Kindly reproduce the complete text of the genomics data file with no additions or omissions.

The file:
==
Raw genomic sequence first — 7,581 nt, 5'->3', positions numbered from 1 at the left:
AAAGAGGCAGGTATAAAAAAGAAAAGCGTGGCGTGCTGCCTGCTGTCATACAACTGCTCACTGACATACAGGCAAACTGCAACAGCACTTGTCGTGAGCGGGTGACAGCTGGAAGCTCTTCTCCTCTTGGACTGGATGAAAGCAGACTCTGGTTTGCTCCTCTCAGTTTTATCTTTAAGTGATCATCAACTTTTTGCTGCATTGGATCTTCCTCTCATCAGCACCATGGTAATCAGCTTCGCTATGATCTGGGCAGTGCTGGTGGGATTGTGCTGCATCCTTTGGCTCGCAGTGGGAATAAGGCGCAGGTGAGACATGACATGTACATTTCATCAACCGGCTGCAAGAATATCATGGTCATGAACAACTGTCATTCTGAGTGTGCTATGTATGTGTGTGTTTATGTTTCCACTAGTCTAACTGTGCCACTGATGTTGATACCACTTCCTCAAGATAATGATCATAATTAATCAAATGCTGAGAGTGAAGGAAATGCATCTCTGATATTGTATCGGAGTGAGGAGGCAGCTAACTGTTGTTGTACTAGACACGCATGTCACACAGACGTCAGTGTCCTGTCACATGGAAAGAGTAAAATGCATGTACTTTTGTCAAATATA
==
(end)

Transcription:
Raw genomic sequence first — 7,581 nt, 5'->3', positions numbered from 1 at the left:
AAAGAGGCAGGTATAAAAAAGAAAAGCGTGGCGTGCTGCCTGCTGTCATACAACTGCTCACTGACATACAGGCAAACTGCAACAGCACTTGTCGTGAGCGGGTGACAGCTGGAAGCTCTTCTCCTCTTGGACTGGATGAAAGCAGACTCTGGTTTGCTCCTCTCAGTTTTATCTTTAAGTGATCATCAACTTTTTGCTGCATTGGATCTTCCTCTCATCAGCACCATGGTAATCAGCTTCGCTATGATCTGGGCAGTGCTGGTGGGATTGTGCTGCATCCTTTGGCTCGCAGTGGGAATAAGGCGCAGGTGAGACATGACATGTACATTTCATCAACCGGCTGCAAGAATATCATGGTCATGAACAACTGTCATTCTGAGTGTGCTATGTATGTGTGTGTTTATGTTTCCACTAGTCTAACTGTGCCACTGATGTTGATACCACTTCCTCAAGATAATGATCATAATTAATCAAATGCTGAGAGTGAAGGAAATGCATCTCTGATATTGTATCGGAGTGAGGAGGCAGCTAACTGTTGTTGTACTAGACACGCATGTCACACAGACGTCAGTGTCCTGTCACATGGAAAGAGTAAAATGCATGTACTTTTGTCAAATATA